3 Most Popular and Productive Leadership Styles You Can Follow

The concept of leadership has been reviewed under a lot of theories. This has led to the definition of different leadership styles and their advantages and disadvantages.
A good leader is one who can motivate and guide a group of people to achieve a common goal. However, there are different types of leaders, having different leadership styles. In effect, they're all leaders, but the ways and means that motivate them to their goals, define their style of leadership. For instance, Adolf Hitler was an autocratic leader, while Mahatma Gandhi was a situational or follower-centric leader. This article will describe the leadership styles that are most popular in the political and organizational setting, along with their advantages and disadvantages.
The Charismatic Leader
A charismatic leader is perceived as someone who has a magical ability to lead a group of people and transform any situation in their favor. A charismatic leader is proven to be more effective because of the power he wields, as a result of his charm and grace. It is also easier for him to develop trust among people by ensuring their involvement in the process of growth and development. He is someone who can clearly visualize the future. Thus, people almost attribute to him a God-like quality, and generally, follow him to the last word. The charismatic leader can, thus, also be described as the visionary leader.
The major advantage of this style is that it can prove to be excellent to achieve positive changes and results. On the other hand, it can also be misused for personal gains. With his personal charm and charisma, John F. Kennedy, once the president of America, was undoubtedly the most prominent charismatic leader. Other examples are Bill Clinton, also once the president of America, Saddam Hussein, the leader of Iraq, and Rajiv Gandhi, once the prime minister of India.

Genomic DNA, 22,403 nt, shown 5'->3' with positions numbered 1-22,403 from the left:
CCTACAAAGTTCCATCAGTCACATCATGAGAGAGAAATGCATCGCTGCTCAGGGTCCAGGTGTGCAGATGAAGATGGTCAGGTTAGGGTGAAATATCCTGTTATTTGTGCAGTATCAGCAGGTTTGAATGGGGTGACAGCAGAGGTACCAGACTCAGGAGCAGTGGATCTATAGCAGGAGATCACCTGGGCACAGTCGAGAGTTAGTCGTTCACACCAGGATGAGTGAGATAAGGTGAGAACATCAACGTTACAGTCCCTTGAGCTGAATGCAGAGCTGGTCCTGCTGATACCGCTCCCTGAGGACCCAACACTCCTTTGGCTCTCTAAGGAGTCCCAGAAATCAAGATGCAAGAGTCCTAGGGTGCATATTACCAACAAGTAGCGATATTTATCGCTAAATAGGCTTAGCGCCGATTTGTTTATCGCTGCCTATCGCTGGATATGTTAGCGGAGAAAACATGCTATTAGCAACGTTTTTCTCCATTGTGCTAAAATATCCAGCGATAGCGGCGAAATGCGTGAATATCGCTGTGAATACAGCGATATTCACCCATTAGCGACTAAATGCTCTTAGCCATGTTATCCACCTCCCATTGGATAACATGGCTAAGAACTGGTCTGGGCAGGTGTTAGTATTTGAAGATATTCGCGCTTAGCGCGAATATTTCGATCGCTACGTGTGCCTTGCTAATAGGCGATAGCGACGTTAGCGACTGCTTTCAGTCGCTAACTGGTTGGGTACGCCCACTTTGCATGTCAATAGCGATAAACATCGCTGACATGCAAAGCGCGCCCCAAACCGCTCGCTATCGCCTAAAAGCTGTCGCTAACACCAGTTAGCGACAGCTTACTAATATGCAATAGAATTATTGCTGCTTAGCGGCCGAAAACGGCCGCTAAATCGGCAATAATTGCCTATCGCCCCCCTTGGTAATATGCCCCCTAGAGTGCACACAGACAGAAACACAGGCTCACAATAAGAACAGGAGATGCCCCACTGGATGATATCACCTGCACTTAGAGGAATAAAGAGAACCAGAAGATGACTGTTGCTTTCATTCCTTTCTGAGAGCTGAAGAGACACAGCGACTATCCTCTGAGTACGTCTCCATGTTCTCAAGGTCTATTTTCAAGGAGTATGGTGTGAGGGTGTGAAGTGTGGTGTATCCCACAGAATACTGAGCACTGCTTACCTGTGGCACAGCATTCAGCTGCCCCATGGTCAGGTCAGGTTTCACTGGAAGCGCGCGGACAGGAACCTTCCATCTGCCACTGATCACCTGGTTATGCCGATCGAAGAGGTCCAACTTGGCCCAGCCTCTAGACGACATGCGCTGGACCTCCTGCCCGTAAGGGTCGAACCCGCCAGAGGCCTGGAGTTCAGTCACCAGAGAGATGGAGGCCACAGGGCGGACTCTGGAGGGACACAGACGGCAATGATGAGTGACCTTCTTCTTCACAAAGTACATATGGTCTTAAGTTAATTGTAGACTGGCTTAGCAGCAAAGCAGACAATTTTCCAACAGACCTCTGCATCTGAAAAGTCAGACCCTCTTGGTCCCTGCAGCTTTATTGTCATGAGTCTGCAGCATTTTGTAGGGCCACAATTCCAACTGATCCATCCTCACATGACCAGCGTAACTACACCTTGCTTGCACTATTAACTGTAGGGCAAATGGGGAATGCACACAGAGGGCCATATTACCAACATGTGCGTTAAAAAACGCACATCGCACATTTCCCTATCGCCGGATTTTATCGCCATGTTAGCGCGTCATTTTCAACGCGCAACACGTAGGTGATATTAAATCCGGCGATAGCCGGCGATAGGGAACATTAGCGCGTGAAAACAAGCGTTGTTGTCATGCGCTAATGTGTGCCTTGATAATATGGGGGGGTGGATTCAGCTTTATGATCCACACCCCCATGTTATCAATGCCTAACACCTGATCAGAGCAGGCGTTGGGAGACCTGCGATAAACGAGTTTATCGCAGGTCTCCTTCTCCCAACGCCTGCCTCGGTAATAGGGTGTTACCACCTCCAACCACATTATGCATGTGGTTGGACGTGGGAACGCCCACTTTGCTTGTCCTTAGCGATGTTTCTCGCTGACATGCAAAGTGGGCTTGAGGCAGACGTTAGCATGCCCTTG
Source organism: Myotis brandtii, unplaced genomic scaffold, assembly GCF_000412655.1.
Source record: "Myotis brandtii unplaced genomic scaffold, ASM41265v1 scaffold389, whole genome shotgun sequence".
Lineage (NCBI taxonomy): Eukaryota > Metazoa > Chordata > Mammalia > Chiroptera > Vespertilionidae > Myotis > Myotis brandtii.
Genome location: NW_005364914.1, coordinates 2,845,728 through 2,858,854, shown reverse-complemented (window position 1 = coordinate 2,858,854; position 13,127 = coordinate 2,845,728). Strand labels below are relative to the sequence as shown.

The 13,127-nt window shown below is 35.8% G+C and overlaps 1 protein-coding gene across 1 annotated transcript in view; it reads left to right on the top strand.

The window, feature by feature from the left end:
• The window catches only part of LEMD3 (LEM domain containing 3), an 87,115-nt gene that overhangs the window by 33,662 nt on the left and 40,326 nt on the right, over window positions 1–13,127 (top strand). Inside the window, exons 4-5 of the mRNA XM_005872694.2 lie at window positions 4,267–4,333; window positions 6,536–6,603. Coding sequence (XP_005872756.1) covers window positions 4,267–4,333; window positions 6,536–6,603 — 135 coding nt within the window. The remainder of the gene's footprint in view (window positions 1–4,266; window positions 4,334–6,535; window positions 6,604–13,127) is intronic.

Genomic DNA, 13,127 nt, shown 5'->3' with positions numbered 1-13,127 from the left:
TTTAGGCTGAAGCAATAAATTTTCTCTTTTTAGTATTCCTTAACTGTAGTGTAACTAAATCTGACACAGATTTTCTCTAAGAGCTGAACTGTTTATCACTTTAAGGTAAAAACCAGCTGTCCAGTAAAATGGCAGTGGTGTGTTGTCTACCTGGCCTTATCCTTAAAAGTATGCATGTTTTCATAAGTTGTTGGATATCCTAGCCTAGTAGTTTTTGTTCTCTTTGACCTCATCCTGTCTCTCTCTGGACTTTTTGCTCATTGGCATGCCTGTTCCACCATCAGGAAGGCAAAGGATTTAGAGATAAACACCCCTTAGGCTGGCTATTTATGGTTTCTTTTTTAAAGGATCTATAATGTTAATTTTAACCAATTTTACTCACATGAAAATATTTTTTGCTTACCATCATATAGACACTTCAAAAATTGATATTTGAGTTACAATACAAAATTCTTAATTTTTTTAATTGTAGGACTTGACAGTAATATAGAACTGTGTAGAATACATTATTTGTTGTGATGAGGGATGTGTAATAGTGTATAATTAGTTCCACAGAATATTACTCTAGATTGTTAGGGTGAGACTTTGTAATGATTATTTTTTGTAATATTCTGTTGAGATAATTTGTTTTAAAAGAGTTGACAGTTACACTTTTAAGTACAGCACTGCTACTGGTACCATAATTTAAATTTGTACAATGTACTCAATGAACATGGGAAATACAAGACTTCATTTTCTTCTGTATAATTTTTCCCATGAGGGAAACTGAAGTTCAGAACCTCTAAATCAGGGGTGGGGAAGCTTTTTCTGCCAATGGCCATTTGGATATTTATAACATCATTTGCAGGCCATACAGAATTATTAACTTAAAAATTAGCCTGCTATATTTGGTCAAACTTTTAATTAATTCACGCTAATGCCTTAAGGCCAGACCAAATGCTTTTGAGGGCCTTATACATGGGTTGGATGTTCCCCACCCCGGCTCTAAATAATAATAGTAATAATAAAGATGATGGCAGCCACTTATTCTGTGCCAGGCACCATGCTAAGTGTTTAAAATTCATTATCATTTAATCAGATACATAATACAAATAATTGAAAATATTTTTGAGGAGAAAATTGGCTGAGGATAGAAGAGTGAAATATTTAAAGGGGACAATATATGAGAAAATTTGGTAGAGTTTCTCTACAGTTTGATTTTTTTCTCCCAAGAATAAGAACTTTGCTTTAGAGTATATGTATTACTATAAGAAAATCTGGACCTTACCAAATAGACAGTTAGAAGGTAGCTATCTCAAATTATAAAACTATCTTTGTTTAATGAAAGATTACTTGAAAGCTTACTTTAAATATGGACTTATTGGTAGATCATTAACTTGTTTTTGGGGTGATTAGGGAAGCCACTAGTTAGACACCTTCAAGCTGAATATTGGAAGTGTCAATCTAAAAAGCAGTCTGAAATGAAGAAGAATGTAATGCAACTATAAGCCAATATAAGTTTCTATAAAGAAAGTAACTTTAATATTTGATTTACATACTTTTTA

The Transformational Leader
A transformational leader is someone who is so passionate, as to rub off his vision and passion on his followers. A transformational leader cares about the growth of his people, and ensures the same by convincing his people to comply with his vision. He is enthusiastic and committed towards achieving the goal, which may or may not be clear. Even so, he will readily participate in exploring different possibilities that will lead to the goal. Even if the vision is unclear, the direction will always be clear with a transformational leader. Therefore, he may be similar to a participative or democratic leader, who involves his followers in the decision-making process. He will gather large groups of people through various ceremonies to pump them up with the same level of enthusiasm he feels. The most important characteristic of a transformational leader is the deep level of commitment that he has towards attaining his goal. Martin Luther King is the best example of a transformational leader. He appealed to a large audience and led to a revolution in the way black people were perceived.
A transformational leader is one who will attain a goal with his belief in his people, as opposed to the charismatic leader, who believes himself to be the reason for goal attainment. The major disadvantage of a transformational leader is that sometimes his level of enthusiasm can wear out his followers, in case goal attainment is delayed. In such a case, he will be seen as someone who is always as charged up, however, with no assurance of results.
The Transactional Leader
A sharp contrast to the charismatic and transformational leader, the transactional leader functions on the simple logic, that rewards and punishment will stimulate his people to perform better. A transactional leader will define clear rules and framework to function by and will expect his subordinates to be completely responsible for the work delegated to them. As such, their performance will determine whether they will be rewarded or punished. This kind of leadership is generally followed in large organizations, and in some ways is an effective tool of corporate leadership. Here, employees are not involved in the process of decision-making. They are just means to the end of goal attainment.
The primary advantage of this method is the reinforcements used to promote performance. On the other hand, it ignores other factors such as emotional and social values that contribute to the performance of an employee. As such, this may not be as effective a style as transformational leadership.
Every individual has his own way of functioning, but essentially, he will fall into one of the defined categories of leadership. Leadership primarily depends on the ability to guide a group of people towards achieving any given goal. It is only when revered by this group, that a person becomes a leader and adopts different leadership styles.